Freshwater Biology (FRESHWATER BIOL )

Publisher: Freshwater Biological Association, Blackwell Publishing

Description

With a ISI Impact Factor of 1.392, Freshwater Biology is among the leading journals in the field of limnological research.The Journal publishes papers on all aspects of the ecology of lakes and rivers, including studies of micro-organisms, algae, macrophytes, invertebrates, fish and other vertebrates, as well as those concerning whole systems and related physical and chemical aspects of the environment. Manuscripts with an experimental or conceptual flavour are especially welcome, as are those which integrate laboratory and field work, and studies from less well researched areas of the world.

  • Impact factor
    3.93
    Show impact factor history
     
    Impact factor
  • 5-year impact
    3.82
  • Cited half-life
    8.90
  • Immediacy index
    0.52
  • Eigenfactor
    0.02
  • Article influence
    1.20
  • Website
    Freshwater Biology website
  • Other titles
    Freshwater biology
  • ISSN
    0046-5070
  • OCLC
    1793027
  • Material type
    Periodical, Internet resource
  • Document type
    Journal / Magazine / Newspaper, Internet Resource

Publisher details

Blackwell Publishing

  • Pre-print
    • Author can archive a pre-print version
  • Post-print
    • Author cannot archive a post-print version
  • Restrictions
    • Some journals impose embargoes typically of 6 or 12 months, occasionally of 24 months
    • no listing of affected journals available as yet
  • Conditions
    • See Wiley-Blackwell entry for articles after February 2007
    • Publisher's version/PDF cannot be used
    • On author's server, institutional server or subject-based server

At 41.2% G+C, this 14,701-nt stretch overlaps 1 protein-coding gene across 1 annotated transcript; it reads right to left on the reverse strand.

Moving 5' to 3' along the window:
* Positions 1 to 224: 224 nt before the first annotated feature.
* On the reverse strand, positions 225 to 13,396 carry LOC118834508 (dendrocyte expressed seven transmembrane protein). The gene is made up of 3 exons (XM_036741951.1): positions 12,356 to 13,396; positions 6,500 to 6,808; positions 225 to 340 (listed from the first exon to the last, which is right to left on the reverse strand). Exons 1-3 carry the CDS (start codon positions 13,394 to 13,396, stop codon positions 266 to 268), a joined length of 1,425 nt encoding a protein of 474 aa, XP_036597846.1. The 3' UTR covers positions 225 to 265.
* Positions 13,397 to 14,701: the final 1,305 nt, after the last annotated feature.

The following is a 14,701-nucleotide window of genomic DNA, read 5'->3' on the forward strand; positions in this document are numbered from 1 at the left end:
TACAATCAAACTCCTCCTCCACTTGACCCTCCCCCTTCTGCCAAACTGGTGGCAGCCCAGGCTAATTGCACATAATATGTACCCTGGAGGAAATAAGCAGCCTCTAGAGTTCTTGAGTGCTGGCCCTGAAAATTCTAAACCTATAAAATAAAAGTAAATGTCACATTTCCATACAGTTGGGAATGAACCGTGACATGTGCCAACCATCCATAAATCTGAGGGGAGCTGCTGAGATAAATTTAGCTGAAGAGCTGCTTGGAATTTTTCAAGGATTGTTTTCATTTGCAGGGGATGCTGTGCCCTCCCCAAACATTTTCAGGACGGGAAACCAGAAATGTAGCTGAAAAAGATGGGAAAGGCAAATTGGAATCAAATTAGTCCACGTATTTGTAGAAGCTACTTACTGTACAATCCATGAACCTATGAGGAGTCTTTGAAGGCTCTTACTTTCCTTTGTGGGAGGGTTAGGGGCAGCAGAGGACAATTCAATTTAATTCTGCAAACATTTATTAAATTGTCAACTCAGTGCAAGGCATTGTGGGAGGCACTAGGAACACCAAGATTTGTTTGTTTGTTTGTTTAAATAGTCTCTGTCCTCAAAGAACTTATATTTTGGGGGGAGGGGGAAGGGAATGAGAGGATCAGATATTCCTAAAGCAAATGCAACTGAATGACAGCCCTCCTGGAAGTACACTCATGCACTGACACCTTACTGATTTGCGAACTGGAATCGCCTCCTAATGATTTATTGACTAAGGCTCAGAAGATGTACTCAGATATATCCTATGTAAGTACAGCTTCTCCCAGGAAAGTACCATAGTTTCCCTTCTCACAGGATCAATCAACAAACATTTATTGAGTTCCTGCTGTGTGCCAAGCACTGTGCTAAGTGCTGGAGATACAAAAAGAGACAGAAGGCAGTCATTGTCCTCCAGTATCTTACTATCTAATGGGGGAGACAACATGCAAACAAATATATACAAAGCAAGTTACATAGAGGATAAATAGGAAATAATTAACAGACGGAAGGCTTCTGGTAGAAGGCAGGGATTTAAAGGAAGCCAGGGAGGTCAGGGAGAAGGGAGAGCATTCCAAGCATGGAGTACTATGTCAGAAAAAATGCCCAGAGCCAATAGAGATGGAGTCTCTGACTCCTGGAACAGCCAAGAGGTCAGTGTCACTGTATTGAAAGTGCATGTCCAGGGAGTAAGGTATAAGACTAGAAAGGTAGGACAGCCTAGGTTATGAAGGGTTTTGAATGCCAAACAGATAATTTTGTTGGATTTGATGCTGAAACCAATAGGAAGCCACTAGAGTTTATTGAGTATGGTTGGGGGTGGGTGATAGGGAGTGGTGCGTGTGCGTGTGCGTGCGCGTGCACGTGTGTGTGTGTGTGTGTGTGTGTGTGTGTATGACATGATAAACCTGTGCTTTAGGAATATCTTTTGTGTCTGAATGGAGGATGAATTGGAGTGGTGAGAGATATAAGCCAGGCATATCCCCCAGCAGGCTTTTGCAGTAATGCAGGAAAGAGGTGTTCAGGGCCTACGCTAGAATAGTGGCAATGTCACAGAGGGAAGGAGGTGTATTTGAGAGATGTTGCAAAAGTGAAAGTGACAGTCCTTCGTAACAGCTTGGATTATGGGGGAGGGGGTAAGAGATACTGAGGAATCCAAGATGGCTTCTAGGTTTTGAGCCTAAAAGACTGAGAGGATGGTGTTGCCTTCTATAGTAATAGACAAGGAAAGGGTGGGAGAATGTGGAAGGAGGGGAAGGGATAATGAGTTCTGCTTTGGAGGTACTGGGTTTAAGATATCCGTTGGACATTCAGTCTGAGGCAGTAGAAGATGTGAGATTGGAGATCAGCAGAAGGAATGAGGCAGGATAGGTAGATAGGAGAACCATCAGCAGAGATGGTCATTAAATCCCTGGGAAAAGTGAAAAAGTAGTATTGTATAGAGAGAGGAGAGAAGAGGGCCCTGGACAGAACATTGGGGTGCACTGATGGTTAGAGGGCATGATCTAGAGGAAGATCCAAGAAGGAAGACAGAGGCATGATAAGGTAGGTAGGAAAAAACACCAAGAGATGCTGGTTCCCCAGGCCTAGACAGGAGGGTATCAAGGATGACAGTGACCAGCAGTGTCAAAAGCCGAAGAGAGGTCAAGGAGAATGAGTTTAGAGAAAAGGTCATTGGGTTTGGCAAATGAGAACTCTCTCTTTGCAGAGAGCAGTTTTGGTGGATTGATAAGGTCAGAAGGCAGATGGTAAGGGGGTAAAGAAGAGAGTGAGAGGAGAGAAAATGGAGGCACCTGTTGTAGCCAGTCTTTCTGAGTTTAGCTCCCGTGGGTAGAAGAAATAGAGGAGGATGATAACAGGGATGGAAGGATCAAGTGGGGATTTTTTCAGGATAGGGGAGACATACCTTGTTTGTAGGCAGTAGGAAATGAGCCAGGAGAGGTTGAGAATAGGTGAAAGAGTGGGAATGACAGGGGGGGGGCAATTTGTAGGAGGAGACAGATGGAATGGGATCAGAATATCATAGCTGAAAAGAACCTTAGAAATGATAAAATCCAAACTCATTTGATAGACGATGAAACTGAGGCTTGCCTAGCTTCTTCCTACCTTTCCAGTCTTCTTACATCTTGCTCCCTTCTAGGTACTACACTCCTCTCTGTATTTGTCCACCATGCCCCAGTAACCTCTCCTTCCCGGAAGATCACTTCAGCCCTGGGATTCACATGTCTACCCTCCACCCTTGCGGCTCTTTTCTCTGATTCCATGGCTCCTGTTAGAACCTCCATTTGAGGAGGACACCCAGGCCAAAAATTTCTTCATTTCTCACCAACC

• Server must be non-commercial
    • Publisher copyright and source must be acknowledged with set statement ("The definitive version is available at www.blackwell-synergy.com")
    • Articles in some journals can be made Open Access on payment of additional charge
    • 'Blackwell Publishing' is an imprint of 'Wiley'
  • Classification
    ​ yellow

Publications in this journal

  • [Show abstract] [Hide abstract]
    ABSTRACT: 1. The earliest record of Potamophylax cingulatus in Iceland is from east Iceland in 1959. In the 1970s, the distribution of the species in Iceland was restricted to the east and north-east. In a survey conducted from 2004 to 2008, P. cingulatus was found all over Iceland, except in the central highlands. The speed of dispersal has thus been around 7.3 km per year. 2. To study the origin of the population in Iceland, we assessed variation of the COI gene of the mtDNA of P. cingulatus in Iceland and from the neighbouring countries. Almost no variation was detected in the Icelandic population, and the flies were closely related to flies from the Faroe Islands, reflecting its most likely route of colonisation. 3. A wider survey of the variation within Europe showed a clear structure of three major lineages: an Atlantic or western lineage from Spain to Norway, a central or eastern lineage (Czech Republic and Austria) and a southern group from south-east France. The phylogeographical patterns within Europe point to at least three refugia during the glacial periods of the Pleistocene.
    Freshwater Biology 01/2015;
  • [Show abstract] [Hide abstract]